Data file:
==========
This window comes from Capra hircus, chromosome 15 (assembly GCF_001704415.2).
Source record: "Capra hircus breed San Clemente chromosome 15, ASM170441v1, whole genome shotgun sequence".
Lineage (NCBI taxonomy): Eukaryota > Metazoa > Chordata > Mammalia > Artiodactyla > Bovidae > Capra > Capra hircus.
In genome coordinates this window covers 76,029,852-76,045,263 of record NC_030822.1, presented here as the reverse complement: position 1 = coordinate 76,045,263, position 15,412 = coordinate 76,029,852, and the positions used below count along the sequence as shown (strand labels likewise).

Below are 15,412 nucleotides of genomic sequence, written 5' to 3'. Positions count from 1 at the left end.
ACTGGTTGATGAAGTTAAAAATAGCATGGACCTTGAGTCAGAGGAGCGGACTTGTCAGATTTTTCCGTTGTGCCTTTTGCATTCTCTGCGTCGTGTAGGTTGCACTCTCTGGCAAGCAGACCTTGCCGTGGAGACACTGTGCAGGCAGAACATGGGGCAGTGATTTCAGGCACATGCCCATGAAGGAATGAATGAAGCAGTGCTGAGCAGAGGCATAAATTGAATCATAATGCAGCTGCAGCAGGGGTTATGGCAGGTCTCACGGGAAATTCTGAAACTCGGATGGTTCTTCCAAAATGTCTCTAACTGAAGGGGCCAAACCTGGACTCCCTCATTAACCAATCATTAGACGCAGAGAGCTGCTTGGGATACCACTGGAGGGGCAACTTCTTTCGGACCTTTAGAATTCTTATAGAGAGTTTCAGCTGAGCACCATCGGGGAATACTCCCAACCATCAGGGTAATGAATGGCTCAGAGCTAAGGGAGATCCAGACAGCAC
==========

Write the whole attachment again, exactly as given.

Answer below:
This window comes from Capra hircus, chromosome 15 (assembly GCF_001704415.2).
Source record: "Capra hircus breed San Clemente chromosome 15, ASM170441v1, whole genome shotgun sequence".
Lineage (NCBI taxonomy): Eukaryota > Metazoa > Chordata > Mammalia > Artiodactyla > Bovidae > Capra > Capra hircus.
In genome coordinates this window covers 76,029,852-76,045,263 of record NC_030822.1, presented here as the reverse complement: position 1 = coordinate 76,045,263, position 15,412 = coordinate 76,029,852, and the positions used below count along the sequence as shown (strand labels likewise).

Below are 15,412 nucleotides of genomic sequence, written 5' to 3'. Positions count from 1 at the left end.
ACTGGTTGATGAAGTTAAAAATAGCATGGACCTTGAGTCAGAGGAGCGGACTTGTCAGATTTTTCCGTTGTGCCTTTTGCATTCTCTGCGTCGTGTAGGTTGCACTCTCTGGCAAGCAGACCTTGCCGTGGAGACACTGTGCAGGCAGAACATGGGGCAGTGATTTCAGGCACATGCCCATGAAGGAATGAATGAAGCAGTGCTGAGCAGAGGCATAAATTGAATCATAATGCAGCTGCAGCAGGGGTTATGGCAGGTCTCACGGGAAATTCTGAAACTCGGATGGTTCTTCCAAAATGTCTCTAACTGAAGGGGCCAAACCTGGACTCCCTCATTAACCAATCATTAGACGCAGAGAGCTGCTTGGGATACCACTGGAGGGGCAACTTCTTTCGGACCTTTAGAATTCTTATAGAGAGTTTCAGCTGAGCACCATCGGGGAATACTCCCAACCATCAGGGTAATGAATGGCTCAGAGCTAAGGGAGATCCAGACAGCAC